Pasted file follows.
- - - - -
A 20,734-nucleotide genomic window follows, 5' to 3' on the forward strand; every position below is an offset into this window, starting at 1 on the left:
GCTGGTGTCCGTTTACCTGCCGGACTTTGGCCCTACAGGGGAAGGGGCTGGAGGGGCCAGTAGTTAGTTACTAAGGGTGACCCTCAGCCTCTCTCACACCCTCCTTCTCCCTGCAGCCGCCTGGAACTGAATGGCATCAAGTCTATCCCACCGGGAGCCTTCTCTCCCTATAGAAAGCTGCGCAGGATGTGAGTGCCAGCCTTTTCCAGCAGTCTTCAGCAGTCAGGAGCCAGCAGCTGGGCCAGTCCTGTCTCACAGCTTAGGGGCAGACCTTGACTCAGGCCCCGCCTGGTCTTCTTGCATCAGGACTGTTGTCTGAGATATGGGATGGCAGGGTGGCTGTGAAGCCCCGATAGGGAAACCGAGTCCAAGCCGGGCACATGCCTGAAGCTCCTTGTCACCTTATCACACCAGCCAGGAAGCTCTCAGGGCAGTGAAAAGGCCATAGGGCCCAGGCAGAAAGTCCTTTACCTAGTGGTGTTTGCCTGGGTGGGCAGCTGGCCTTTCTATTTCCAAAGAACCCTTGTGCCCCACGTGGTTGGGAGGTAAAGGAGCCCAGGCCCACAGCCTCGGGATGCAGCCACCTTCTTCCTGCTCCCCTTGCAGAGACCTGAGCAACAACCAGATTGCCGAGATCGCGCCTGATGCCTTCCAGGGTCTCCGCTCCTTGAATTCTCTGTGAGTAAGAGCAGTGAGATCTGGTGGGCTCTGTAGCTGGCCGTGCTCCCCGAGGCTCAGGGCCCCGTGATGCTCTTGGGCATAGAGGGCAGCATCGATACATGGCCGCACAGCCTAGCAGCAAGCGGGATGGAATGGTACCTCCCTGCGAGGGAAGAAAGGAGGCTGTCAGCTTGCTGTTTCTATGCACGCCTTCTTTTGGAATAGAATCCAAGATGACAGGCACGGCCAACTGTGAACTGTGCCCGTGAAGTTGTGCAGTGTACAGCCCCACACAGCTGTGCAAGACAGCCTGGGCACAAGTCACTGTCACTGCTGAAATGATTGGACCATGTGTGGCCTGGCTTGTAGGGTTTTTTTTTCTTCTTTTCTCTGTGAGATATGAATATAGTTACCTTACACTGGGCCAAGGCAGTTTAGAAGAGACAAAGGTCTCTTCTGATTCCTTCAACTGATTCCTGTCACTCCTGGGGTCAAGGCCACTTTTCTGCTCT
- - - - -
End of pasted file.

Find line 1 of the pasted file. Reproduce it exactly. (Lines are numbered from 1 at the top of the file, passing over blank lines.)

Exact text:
A 20,734-nucleotide genomic window follows, 5' to 3' on the forward strand; every position below is an offset into this window, starting at 1 on the left: